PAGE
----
With nearly 4 billion people now able to access the internet, it's not surprising that people are becoming more aware of other countries' styles and trends. People can now get a glimpse of how others live, dress, work, eat, and think, all without needing to travel.
This means that people from areas both rural and cosmopolitan are becoming more global in their tastes, borrowing menu inspiration from Thailand or repurposing their clothing to emulate Italian styles. Companies are developing an appetite for borrowing international designs as well, bringing trends from one culture to another.
Perhaps the most intriguing part is how these designs blend not only different countries' sensibilities, but also the past with the present. That means these cross-cultural designs can take on different interpretations, as these brands prove:
Blending clothing heritage and trends
Clothing is one area where trends have been easier to transport across borders; as a small, lightweight commodity, it has more flexibility as far as distribution goes. But clothing has sometimes been viewed as high fashion when it ventures over from Europe; other times, trendy clothing from overseas has been treated as an impractical flash in the pan.
Lee Jeans is working to change both perspectives with its Lee 101 European Collection. Lee, founded in 1889 as one of the original U.S. denim companies, provided durable workwear for pioneering farmers and industrial workers and adapted several times, shifting from workwear to casual wear to fashion lines. This is where Lee saw an opportunity to blend American craftsmanship with European insights.
With the tagline "The hardworking men who built the United States wore them. Now meet the jeans that carry their genes: Lee 101 European Collection," its European-inspired line features Italian denim and modern fits to transform the jeans most popular with its European customers into a fresh option for its American customers.
Revitalizing past and present kitchenware
Kitchenware had a heyday moving across the pond toward the United States during the country's first few centuries; china patterns were collected and passed from one generation to the next, living in hutches and finding a place on dining tables across the U.S. It was one way immigrants kept family heirlooms in the mix as they adapted to a new culture, and it connected their offspring to a culture they'd never known.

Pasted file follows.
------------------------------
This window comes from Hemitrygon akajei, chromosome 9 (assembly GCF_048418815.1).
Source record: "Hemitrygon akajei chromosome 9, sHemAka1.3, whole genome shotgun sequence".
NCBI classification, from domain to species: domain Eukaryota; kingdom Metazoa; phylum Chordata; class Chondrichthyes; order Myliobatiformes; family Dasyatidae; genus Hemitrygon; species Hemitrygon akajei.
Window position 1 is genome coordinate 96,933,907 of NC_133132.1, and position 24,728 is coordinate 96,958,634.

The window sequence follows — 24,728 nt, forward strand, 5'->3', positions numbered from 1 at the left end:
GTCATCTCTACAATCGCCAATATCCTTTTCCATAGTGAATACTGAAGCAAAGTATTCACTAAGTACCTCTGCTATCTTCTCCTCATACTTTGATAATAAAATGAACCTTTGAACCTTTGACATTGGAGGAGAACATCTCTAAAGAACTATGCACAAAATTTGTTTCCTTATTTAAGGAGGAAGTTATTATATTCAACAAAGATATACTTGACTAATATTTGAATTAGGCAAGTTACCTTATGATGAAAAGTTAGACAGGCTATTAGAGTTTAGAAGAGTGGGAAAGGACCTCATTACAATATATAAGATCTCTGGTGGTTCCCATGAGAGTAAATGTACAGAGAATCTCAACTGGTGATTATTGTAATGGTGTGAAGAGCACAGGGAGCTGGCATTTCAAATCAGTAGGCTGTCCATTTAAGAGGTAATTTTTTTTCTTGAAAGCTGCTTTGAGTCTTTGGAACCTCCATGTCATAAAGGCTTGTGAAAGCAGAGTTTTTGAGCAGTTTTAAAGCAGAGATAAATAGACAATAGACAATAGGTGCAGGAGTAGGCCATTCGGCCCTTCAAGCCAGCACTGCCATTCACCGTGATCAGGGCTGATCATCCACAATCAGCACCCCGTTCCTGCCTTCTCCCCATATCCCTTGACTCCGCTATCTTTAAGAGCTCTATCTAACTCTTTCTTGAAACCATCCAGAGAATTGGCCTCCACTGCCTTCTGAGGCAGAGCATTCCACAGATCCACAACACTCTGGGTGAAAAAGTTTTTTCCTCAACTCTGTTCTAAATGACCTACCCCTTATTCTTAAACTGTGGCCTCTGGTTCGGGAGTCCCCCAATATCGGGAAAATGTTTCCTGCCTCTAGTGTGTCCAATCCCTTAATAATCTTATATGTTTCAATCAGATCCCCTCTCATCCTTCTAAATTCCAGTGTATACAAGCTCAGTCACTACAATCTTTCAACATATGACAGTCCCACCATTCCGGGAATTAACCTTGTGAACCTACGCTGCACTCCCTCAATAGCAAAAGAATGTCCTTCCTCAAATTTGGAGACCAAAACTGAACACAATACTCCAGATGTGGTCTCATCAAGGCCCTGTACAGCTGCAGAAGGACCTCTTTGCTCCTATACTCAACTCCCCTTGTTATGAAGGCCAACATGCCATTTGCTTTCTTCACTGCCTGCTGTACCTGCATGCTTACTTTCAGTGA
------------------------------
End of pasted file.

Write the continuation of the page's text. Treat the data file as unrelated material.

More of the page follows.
That faded as the U.S. shifted toward brighter, less traditional kitchenware. But Royal Delft, a porcelain company founded in 1653, found that people weren't completely done with the old styles. The New Traditionalist design movement, focused on utilizing traditional looks in new ways, has revitalized the well-known blue-and-white Delftware patterns. The style of china, created after Chinese exports ended during its civil war in the mid-1600s, featured blue cows, tulips, and windmills on a white background.
Its latest incarnation, Royal Delft's Blue D1653 collection, combines the ancestry of the blue-and-white paintings with clean, uncluttered designs crafted by modern Dutch designers. The brand implores people to "call it contemporary nostalgia, new originality or the purest form of Dutch Design"; regardless of what it's called, the brand has not only combined its old patterns with new sensibilities, but it's also licensed its designs for less traditional wallpaper and fabrics, making even more new things from what has migrated across the pond once again.
Testing taste buds with new and traditional flavors
Craft beer's popularity has exploded in recent years, with the number of American breweries shooting from 1,447 in 2005 to 5,005 at 2016's end. Most are tied to craft beer brewing, and the industry has seen mostly double-digit increases since 2005. This has opened wide the opportunities for smaller brewers to incorporate more traditional flavors or tastes found more frequently in other locales.
Founders Brewing Co., a U.S. beer company, ventured to the U.K. in the mid-2010s. The brand felt its wares would export well, and the U.K. was a particularly judicious choice: Founders' beers include many versions of British styles, such as IPAs and porters. Black Abbey Brewing Company, also located in the United States, was inspired by the Reformation to create Belgian-style ales for its modern-day beer fans similar to what Martin Luther himself would have drank.
And the craft beer movement hasn't been one-way: "From my perspective, the American craft beer scene has a huge impact on our local beer scene," says Hopfmeister's Marc Gallo. Gallo's brewery, based in Munich, avoided relying on traditional lagers in favor of Midwestern stouts and California-style IPAs. Others in Europe have adapted American flavors to local palettes, making beers similar in style but less bitter.
All of these brands have found ways to use their access to other cultures' preferences to deliver new options to their customers. These blended options reflect consumer demand and incorporate perspectives consumers are hungry for -- and this new awareness just may change tastes, resulting in an even more connected world.